What is it about?

A Mendelian randomization (MR) study concluded that vitamin C was not effective for pneumonia. We showed that the MR study corresponds to the comparison of two groups with similar vitamin C levels of 47.3 vs. 52.7 μM, whereas the plasma vitamin C level range in the population is from 10 to 100 μM.

Featured Image

Why is it important?

In a Mendelian randomization (MR) study, Hui (2001) (https://pubmed.ncbi.nlm.nih.gov/34462559) concluded that there is no support for the use of vitamin C in the prevention and treatment of pneumonia or COVID-19. However, they used single nucleotide polymorphisms (SNPs) that were associated with plasma vitamin C levels in the genome-wide association study in 52,018 people of European ancestry. The cited study states “the variance of plasma vitamin C explained by the 11 lead SNPs was 1.87% on average”. Explaining such a very small proportion of the variance is not a valid measure of the possible effects of vitamin C. We calculated that the analysis by Hui et al. corresponds to the comparison of two population groups of equal size with vitamin C levels of 47.3 vs. 52.7 μM. Such a very small difference in the mean vitamin C levels is not clinically meaningful.. A study of vitamin C and pneumonia should ideally compare plasma levels between 10–20 μM and 60–100 μM.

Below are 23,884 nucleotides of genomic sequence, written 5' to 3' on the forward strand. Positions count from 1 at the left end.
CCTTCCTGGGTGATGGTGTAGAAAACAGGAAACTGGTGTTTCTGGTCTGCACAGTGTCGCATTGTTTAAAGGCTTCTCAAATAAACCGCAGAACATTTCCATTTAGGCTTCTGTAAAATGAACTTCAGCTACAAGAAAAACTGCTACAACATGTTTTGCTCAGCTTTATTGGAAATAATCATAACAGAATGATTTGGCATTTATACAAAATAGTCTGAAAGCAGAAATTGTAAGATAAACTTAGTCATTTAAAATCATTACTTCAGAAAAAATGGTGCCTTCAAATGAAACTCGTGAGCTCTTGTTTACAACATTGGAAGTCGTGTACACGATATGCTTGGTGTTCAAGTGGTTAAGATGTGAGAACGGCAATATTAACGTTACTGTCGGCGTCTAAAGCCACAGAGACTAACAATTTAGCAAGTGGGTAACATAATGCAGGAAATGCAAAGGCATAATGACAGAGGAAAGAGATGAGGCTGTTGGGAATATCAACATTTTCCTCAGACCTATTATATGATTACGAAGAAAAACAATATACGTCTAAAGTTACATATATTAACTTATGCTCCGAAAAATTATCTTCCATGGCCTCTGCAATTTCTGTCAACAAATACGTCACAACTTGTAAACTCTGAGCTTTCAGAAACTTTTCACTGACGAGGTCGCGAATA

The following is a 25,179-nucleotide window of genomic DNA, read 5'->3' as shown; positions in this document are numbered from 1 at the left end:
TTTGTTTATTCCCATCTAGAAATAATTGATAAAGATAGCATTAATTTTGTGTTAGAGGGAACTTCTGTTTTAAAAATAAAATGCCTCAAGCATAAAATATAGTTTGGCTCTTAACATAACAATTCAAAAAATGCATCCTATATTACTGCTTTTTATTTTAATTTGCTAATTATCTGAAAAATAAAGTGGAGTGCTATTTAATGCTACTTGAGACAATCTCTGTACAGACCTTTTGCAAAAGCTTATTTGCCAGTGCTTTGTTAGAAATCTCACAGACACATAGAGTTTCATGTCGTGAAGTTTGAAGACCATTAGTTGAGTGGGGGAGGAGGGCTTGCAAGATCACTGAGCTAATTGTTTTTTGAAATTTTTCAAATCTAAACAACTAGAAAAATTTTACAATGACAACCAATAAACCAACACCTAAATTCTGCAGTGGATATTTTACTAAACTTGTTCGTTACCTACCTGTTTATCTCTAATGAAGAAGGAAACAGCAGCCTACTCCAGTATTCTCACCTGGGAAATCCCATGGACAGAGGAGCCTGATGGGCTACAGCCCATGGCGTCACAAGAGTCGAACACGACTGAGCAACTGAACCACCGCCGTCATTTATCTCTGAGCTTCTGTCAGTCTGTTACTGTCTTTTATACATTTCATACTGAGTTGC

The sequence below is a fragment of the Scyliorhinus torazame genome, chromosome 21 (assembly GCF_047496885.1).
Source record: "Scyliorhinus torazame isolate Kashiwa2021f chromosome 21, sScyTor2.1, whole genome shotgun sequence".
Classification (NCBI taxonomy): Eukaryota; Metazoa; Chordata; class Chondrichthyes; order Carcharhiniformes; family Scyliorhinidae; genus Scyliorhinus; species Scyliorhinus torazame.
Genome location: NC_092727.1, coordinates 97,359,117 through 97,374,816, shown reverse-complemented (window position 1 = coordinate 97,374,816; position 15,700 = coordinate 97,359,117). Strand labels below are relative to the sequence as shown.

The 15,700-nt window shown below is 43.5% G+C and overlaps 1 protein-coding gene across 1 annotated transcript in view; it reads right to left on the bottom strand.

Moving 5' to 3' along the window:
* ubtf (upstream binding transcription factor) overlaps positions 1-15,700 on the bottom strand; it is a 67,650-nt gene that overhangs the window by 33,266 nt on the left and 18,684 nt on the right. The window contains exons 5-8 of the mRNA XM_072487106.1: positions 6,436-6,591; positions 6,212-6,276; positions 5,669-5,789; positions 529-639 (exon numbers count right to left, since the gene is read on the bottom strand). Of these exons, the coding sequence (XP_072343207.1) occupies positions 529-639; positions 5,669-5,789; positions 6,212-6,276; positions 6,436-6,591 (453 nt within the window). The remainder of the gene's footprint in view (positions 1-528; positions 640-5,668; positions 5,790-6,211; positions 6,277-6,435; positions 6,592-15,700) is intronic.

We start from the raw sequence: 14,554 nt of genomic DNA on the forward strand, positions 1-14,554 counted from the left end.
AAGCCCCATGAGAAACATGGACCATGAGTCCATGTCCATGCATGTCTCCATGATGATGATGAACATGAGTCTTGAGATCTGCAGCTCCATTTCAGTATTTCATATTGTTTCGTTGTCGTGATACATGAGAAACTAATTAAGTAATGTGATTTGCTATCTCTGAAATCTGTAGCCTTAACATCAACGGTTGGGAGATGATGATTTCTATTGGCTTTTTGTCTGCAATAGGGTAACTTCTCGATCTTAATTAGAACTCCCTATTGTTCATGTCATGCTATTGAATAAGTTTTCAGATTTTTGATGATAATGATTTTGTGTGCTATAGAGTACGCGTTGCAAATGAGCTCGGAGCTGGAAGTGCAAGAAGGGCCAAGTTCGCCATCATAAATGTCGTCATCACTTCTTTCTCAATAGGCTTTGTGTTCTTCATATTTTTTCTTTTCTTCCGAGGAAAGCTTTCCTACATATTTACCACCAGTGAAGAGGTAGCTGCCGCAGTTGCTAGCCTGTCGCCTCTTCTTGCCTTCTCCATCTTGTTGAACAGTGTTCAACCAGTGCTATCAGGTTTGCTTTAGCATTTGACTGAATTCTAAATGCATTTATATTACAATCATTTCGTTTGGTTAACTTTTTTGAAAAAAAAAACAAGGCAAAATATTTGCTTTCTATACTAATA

In the early literature, low vitamin C intake was associated with increased risk of pneumonia (https://pubmed.ncbi.nlm.nih.gov/18048704) and a few intervention trials indicated that vitamin C may have preventive and treatment effects on pneumonia (https://pubmed.ncbi.nlm.nih.gov/23925826). With very low dietary vitamin C intakes, plasma vitamin C level can fall below 10 μM, whereas with particularly high dietary intakes, plasma level can increase to around 100 μM. Thus, to evaluate the effects of plasma vitamin C on specific conditions, the relevant plasma range should cover around 10 to 100 μM.

Dr Harri Hemila
Helsingin Yliopisto

Read the Original

This page is a summary of: Assessment of vitamin C effects on pneumonia and COVID-19 using Mendelian randomization: analysis may be misleading, European Journal of Clinical Nutrition, February 2022, Springer Science + Business Media,
DOI: 10.1038/s41430-022-01091-9.
You can read the full text:



The following have contributed to this page